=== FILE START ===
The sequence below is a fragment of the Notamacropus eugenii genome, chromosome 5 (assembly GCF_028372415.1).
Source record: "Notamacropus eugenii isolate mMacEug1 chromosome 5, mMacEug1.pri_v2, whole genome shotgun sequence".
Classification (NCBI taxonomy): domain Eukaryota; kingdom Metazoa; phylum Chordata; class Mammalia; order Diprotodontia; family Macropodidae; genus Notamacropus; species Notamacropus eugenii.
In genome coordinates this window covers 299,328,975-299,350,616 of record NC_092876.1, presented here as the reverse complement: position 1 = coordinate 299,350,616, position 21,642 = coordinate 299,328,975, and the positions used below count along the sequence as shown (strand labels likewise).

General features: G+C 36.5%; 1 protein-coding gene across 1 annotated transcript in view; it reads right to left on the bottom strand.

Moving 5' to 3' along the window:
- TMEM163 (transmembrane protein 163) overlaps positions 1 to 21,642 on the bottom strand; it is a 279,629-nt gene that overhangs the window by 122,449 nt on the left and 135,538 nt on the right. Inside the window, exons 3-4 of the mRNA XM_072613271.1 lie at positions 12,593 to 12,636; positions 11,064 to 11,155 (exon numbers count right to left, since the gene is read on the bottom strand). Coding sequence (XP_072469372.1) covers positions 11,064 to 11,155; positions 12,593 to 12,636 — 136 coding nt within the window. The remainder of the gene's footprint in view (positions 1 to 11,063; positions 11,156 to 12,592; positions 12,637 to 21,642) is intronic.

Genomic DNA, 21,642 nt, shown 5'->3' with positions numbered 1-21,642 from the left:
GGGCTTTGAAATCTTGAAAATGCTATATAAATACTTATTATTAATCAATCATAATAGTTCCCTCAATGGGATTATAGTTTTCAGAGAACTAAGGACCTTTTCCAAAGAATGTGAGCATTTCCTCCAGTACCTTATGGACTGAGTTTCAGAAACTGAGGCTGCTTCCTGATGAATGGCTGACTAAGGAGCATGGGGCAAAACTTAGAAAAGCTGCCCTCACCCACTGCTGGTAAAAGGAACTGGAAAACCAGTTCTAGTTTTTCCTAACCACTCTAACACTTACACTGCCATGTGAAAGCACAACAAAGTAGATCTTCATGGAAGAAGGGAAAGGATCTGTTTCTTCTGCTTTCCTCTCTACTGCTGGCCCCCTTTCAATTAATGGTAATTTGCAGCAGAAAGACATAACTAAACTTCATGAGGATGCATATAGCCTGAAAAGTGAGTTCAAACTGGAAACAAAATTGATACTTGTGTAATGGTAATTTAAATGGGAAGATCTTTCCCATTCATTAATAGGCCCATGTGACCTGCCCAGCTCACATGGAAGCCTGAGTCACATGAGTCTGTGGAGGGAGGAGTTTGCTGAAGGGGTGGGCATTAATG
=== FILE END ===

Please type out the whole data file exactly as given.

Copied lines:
The sequence below is a fragment of the Notamacropus eugenii genome, chromosome 5 (assembly GCF_028372415.1).
Source record: "Notamacropus eugenii isolate mMacEug1 chromosome 5, mMacEug1.pri_v2, whole genome shotgun sequence".
Classification (NCBI taxonomy): domain Eukaryota; kingdom Metazoa; phylum Chordata; class Mammalia; order Diprotodontia; family Macropodidae; genus Notamacropus; species Notamacropus eugenii.
In genome coordinates this window covers 299,328,975-299,350,616 of record NC_092876.1, presented here as the reverse complement: position 1 = coordinate 299,350,616, position 21,642 = coordinate 299,328,975, and the positions used below count along the sequence as shown (strand labels likewise).

General features: G+C 36.5%; 1 protein-coding gene across 1 annotated transcript in view; it reads right to left on the bottom strand.

Moving 5' to 3' along the window:
- TMEM163 (transmembrane protein 163) overlaps positions 1 to 21,642 on the bottom strand; it is a 279,629-nt gene that overhangs the window by 122,449 nt on the left and 135,538 nt on the right. Inside the window, exons 3-4 of the mRNA XM_072613271.1 lie at positions 12,593 to 12,636; positions 11,064 to 11,155 (exon numbers count right to left, since the gene is read on the bottom strand). Coding sequence (XP_072469372.1) covers positions 11,064 to 11,155; positions 12,593 to 12,636 — 136 coding nt within the window. The remainder of the gene's footprint in view (positions 1 to 11,063; positions 11,156 to 12,592; positions 12,637 to 21,642) is intronic.

Genomic DNA, 21,642 nt, shown 5'->3' with positions numbered 1-21,642 from the left:
GGGCTTTGAAATCTTGAAAATGCTATATAAATACTTATTATTAATCAATCATAATAGTTCCCTCAATGGGATTATAGTTTTCAGAGAACTAAGGACCTTTTCCAAAGAATGTGAGCATTTCCTCCAGTACCTTATGGACTGAGTTTCAGAAACTGAGGCTGCTTCCTGATGAATGGCTGACTAAGGAGCATGGGGCAAAACTTAGAAAAGCTGCCCTCACCCACTGCTGGTAAAAGGAACTGGAAAACCAGTTCTAGTTTTTCCTAACCACTCTAACACTTACACTGCCATGTGAAAGCACAACAAAGTAGATCTTCATGGAAGAAGGGAAAGGATCTGTTTCTTCTGCTTTCCTCTCTACTGCTGGCCCCCTTTCAATTAATGGTAATTTGCAGCAGAAAGACATAACTAAACTTCATGAGGATGCATATAGCCTGAAAAGTGAGTTCAAACTGGAAACAAAATTGATACTTGTGTAATGGTAATTTAAATGGGAAGATCTTTCCCATTCATTAATAGGCCCATGTGACCTGCCCAGCTCACATGGAAGCCTGAGTCACATGAGTCTGTGGAGGGAGGAGTTTGCTGAAGGGGTGGGCATTAATG